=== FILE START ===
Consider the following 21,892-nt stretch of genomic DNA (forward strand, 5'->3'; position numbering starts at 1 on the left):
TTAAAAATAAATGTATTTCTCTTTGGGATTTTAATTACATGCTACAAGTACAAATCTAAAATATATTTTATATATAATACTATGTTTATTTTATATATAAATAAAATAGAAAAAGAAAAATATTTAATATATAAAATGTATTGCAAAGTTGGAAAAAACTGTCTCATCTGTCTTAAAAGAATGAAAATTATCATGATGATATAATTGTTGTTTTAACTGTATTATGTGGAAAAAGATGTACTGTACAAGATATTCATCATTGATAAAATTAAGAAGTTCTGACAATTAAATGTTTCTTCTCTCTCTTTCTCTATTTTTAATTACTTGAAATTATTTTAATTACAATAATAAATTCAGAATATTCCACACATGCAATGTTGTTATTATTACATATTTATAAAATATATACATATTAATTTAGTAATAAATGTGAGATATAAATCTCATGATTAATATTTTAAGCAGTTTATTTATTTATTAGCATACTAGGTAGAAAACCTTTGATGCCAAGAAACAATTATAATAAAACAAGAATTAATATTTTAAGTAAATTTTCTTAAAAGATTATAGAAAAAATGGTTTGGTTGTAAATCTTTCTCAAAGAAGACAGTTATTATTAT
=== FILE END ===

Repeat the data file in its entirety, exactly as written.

Consider the following 21,892-nt stretch of genomic DNA (forward strand, 5'->3'; position numbering starts at 1 on the left):
TTAAAAATAAATGTATTTCTCTTTGGGATTTTAATTACATGCTACAAGTACAAATCTAAAATATATTTTATATATAATACTATGTTTATTTTATATATAAATAAAATAGAAAAAGAAAAATATTTAATATATAAAATGTATTGCAAAGTTGGAAAAAACTGTCTCATCTGTCTTAAAAGAATGAAAATTATCATGATGATATAATTGTTGTTTTAACTGTATTATGTGGAAAAAGATGTACTGTACAAGATATTCATCATTGATAAAATTAAGAAGTTCTGACAATTAAATGTTTCTTCTCTCTCTTTCTCTATTTTTAATTACTTGAAATTATTTTAATTACAATAATAAATTCAGAATATTCCACACATGCAATGTTGTTATTATTACATATTTATAAAATATATACATATTAATTTAGTAATAAATGTGAGATATAAATCTCATGATTAATATTTTAAGCAGTTTATTTATTTATTAGCATACTAGGTAGAAAACCTTTGATGCCAAGAAACAATTATAATAAAACAAGAATTAATATTTTAAGTAAATTTTCTTAAAAGATTATAGAAAAAATGGTTTGGTTGTAAATCTTTCTCAAAGAAGACAGTTATTATTAT